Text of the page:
“Alarm bells about a United States’ youth vaping epidemic have now been proven to be false,” says Nancy Loucas, Executive Coordinator of CAPHRA (Coalition of Asia Pacific Tobacco Harm Reduction Advocates).
Her comments follow a new survey from the Centers for Disease Control and Prevention (CDC) and Food & Drug Administration (FDA) which suggests that youth vaping rates appear to be dropping, compared to pre-pandemic levels.
“CAPHRA has long been calling out Bloomberg’s anti-vaping and anti-nicotine activism. We now have government data that completely contradicts their claims of an exploding youth vaping epidemic,” says Ms Loucas.
Titled ‘Notes from the Field: E-cigarette Use Among Middle and High School Students — United States, 2022’, the data showed 9.4% of middle and high schoolers surveyed reported currently using e-cigarettes. Whereas, in 2019 20% of middle and high school students reported currently vaping. In 2020, that number was 13.1%.
“When you look at just middle school students, just 3.3% are vaping. That’s not an epidemic! It’s no wonder the CDC continues to delay publishing results from its latest Youth Risk Behaviour Survey (YRBS). The falling trend would only prove to legislators that any talk of a youth vaping epidemic is purely imaginative,” says Ms Loucas.
CAPHRA says any claims that flavours hook kids into vaping have also proven to be a complete beat up. The 2021 National Youth Tobacco Survey (NYTS) showed that only 13.2% of current youth e-cigarette users cited using them because of flavours.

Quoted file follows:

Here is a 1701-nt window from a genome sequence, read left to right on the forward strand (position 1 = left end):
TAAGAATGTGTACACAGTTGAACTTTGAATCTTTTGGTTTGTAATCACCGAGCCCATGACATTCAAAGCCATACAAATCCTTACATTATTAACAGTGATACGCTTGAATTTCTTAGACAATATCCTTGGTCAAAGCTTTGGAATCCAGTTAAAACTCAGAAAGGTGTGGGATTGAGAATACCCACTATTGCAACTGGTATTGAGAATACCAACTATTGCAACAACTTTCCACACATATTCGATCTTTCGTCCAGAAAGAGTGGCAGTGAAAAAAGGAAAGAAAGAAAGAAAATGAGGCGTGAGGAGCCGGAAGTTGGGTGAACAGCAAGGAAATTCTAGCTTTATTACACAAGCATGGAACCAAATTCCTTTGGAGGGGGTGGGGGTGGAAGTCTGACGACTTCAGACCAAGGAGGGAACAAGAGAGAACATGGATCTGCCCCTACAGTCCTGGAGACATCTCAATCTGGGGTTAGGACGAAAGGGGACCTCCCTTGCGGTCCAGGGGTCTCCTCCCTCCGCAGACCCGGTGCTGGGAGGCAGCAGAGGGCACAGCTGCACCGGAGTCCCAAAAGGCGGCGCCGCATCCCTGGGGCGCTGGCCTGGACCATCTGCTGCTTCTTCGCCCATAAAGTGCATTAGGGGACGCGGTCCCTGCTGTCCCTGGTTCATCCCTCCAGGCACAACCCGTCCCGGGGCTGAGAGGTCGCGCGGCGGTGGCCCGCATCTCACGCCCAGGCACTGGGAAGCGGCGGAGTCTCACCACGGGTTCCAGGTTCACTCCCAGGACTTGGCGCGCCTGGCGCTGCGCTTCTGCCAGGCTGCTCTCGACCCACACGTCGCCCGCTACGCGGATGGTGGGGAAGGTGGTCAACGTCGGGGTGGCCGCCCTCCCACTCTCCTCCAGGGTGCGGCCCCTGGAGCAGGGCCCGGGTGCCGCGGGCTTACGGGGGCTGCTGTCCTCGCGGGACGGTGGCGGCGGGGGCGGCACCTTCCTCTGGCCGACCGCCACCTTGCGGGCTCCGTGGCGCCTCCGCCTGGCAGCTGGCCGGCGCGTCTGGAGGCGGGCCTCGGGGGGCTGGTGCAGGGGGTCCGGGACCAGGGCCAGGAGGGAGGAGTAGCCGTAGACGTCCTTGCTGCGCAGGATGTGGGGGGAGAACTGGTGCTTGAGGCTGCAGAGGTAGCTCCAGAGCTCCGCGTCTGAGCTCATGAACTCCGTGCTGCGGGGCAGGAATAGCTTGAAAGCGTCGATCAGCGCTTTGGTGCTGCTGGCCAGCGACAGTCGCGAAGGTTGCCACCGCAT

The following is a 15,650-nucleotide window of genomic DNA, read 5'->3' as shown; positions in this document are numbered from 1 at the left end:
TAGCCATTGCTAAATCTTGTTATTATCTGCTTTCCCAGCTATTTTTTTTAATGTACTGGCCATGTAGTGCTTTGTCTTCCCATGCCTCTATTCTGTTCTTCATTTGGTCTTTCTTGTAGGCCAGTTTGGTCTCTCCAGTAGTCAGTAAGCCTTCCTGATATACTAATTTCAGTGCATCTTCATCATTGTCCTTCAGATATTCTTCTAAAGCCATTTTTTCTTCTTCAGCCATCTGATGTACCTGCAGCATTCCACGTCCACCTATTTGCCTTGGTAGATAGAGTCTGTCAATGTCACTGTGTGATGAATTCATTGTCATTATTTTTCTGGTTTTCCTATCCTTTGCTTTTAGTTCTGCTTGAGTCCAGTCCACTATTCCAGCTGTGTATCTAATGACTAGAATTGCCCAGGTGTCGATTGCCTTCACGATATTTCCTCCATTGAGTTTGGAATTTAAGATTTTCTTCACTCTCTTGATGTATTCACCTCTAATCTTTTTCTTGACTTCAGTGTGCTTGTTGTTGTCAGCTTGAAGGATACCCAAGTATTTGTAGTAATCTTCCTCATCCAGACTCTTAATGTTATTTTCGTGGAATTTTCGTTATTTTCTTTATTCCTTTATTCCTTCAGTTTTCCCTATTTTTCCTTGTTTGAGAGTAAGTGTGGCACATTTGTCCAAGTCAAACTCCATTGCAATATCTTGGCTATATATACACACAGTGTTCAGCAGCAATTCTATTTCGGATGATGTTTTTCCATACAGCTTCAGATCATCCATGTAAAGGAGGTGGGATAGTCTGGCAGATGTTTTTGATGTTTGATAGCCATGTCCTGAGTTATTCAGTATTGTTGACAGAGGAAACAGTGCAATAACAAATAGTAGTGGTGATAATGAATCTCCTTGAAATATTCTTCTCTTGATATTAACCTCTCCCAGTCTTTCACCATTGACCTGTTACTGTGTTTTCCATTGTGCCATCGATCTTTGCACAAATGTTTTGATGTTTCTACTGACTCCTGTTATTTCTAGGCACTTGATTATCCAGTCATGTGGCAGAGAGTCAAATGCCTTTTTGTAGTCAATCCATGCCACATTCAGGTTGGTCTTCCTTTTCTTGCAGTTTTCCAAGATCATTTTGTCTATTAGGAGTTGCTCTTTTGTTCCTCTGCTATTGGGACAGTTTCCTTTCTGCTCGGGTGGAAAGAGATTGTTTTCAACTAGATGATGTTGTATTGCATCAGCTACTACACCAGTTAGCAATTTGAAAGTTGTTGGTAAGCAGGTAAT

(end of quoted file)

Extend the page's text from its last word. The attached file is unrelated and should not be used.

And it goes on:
In fact, nearly half of the youth surveyed cited curiosity as the reason for trying e-cigarettes. Most cited trying them because a friend used them. Only a small majority put trying or using e-cigarettes down to flavours.
“Politicians around the world are under pressure to restrict access and flavours. They need to understand that the reason the CDC is increasingly hiding vaping data is because it doesn’t suit funders like Bloomberg and their anti-vaping activism,” says Ms Loucas
CAPHRA says Lindsey Stroud – visiting fellow at the Independent Women’s Forum and director of the Taxpayers Protection Alliance’s Consumer Center – hit the nail on the head in a recent column: ‘The trend is clear: youth vaping is declining, and youth cigarette use is essentially non-existent’.
“Anti-vaping activists, university academics, and many in the media love exaggerating youth vaping. Interestingly, however, their claims and stories are increasingly anecdotal. That’s because the empirical data doesn’t support their arguments.
“The youth vaping rate in the United States has been in steady decline. In fact, youth vaping in the US has plummeted by 60% over the past two years. Likewise in countries like New Zealand, data continues to show that very few non-smoking teenagers take up vaping, and that vaping is an offramp to smoking, not an onramp,” says Ms Loucas.
CAPHRA remains firmly against youth vaping. However, it’s increasingly concerned that some countries are making it harder for adult smokers to successfully switch from deadly cigarettes to safer nicotine products because of exaggerated claims about youth vaping.
“Limiting the likes of flavours won’t and doesn’t make a difference to youth vaping rates. It only penalises adults desperate to quit smoking. Legislators need to remember adults love flavours and need viable access to e-cigarettes if they’re to stay off the cancer sticks,” says Nancy Loucas.